Hawkbills. Love 'em? Hate 'em?

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When I did shipping/receiving work I had a fixed blade hawkbill that I kept stuck into a wooden pole in the warehouse much like Will's in his picture. For cutting open or breaking down large quantities of large boxes quickly there is nothing better in my experience. They are also great for cutting carpet. Unless you perform one of the tasks mentioned in this thread regularly, the extra work it takes to sharpen them makes them not worth it in my opinion. It's a type of blade I'd have in the shop, but I wouldn't really consider carrying one. They're not versatile enough and too much of a hassle, especially seeing how high they ride on a folded knife. That doesn't look comfortable to me at all, in the hand or in the pocket. It's cool that they're being made, but not my cup of tea.
 

r8shell

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If I could only have one blade, I wouldn't choose a hawkbill, but they can be quite handy. I like the little one on my SAK for opening packages, and I have used the big one to cut up old tarps and rope.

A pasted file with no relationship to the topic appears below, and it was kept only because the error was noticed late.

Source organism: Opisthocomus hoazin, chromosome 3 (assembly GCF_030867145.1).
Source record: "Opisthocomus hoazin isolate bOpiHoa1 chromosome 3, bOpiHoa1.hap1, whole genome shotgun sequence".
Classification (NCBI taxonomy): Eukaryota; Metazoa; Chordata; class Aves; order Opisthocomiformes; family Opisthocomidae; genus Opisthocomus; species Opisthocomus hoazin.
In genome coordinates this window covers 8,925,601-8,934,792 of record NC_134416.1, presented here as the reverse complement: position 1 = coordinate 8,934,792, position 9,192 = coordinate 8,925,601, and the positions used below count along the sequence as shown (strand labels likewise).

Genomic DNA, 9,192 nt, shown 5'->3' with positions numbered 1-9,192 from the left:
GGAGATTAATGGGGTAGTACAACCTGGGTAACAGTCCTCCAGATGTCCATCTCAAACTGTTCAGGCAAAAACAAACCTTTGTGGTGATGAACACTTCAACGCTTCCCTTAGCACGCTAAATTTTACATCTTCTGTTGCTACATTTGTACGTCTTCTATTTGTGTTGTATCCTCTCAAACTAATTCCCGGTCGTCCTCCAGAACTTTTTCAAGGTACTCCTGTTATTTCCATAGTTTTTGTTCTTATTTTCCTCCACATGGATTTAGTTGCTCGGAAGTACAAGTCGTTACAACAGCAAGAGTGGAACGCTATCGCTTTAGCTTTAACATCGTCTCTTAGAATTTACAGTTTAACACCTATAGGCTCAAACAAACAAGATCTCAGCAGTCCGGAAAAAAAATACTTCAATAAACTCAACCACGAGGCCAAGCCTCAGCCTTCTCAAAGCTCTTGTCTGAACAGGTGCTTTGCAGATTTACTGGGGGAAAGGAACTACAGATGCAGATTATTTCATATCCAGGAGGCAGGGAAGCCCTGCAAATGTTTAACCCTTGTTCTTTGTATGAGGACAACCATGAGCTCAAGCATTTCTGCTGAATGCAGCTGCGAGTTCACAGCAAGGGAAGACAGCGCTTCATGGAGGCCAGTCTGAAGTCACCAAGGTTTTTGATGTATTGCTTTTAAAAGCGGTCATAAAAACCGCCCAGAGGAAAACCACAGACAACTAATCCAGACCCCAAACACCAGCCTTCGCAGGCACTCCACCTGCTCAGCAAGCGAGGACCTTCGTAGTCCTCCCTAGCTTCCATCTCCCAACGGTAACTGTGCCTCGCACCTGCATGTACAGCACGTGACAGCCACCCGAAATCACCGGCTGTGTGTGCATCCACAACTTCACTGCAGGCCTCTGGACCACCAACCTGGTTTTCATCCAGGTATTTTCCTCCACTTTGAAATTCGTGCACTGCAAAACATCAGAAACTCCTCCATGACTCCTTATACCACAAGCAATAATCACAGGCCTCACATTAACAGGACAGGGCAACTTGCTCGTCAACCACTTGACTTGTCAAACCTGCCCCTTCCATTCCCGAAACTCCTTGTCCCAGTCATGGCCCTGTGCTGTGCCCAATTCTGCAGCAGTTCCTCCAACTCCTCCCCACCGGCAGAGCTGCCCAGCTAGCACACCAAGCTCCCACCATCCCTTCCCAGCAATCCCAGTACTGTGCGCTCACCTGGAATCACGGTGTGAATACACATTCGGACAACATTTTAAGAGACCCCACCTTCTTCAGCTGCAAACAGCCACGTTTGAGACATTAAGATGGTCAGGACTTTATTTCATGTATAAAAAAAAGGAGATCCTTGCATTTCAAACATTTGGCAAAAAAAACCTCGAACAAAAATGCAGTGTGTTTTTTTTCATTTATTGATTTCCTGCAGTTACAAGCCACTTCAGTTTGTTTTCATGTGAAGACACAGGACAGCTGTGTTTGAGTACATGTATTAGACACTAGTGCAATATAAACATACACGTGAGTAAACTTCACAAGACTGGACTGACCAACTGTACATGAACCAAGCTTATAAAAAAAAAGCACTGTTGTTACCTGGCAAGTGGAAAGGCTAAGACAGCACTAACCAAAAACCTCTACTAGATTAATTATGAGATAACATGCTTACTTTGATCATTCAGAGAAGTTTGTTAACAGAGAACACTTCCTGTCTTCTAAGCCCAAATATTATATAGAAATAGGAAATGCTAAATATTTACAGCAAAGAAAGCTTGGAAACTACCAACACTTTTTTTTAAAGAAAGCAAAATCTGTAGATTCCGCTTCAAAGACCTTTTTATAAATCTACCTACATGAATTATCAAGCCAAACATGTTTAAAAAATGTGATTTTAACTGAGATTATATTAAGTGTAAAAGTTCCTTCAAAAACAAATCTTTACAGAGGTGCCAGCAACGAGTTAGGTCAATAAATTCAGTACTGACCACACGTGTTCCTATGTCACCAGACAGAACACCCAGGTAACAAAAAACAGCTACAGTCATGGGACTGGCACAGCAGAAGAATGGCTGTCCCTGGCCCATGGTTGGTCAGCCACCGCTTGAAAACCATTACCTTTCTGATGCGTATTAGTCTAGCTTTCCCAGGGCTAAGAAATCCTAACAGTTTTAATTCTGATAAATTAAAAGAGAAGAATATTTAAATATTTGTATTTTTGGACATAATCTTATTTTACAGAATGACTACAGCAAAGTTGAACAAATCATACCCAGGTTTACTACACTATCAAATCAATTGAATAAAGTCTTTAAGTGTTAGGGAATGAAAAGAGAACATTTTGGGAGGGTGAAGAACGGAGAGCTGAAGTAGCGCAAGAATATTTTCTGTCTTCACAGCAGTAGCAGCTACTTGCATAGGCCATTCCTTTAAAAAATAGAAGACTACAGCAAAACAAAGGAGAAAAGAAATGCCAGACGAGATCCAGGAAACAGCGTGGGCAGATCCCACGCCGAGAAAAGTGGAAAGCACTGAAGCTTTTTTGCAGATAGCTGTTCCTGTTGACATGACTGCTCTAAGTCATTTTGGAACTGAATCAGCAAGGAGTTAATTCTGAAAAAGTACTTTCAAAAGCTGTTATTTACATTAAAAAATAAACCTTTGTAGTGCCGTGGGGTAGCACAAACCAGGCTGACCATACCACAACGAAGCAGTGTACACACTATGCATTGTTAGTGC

I sharpen them on the corners of the Sharpmaker rods.
 

Ernie1980

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Hate them! I had one and it was difficult to sharpen well and did not seem to be able to do anything more than my spear blades.
 

blademan 13

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I absolutely love them. I received my first #38 and it has not left my pocket. Great utility blade, what the main won't handle the spey will. Except slicing sandwiches :rolleyes: Don't fret about sharpening either, hit it with some ceramic rods and you will be pushcutting snowflakes in newsprint. Want proof? I just sold off about 8 knives this week that would no longer see pocket time.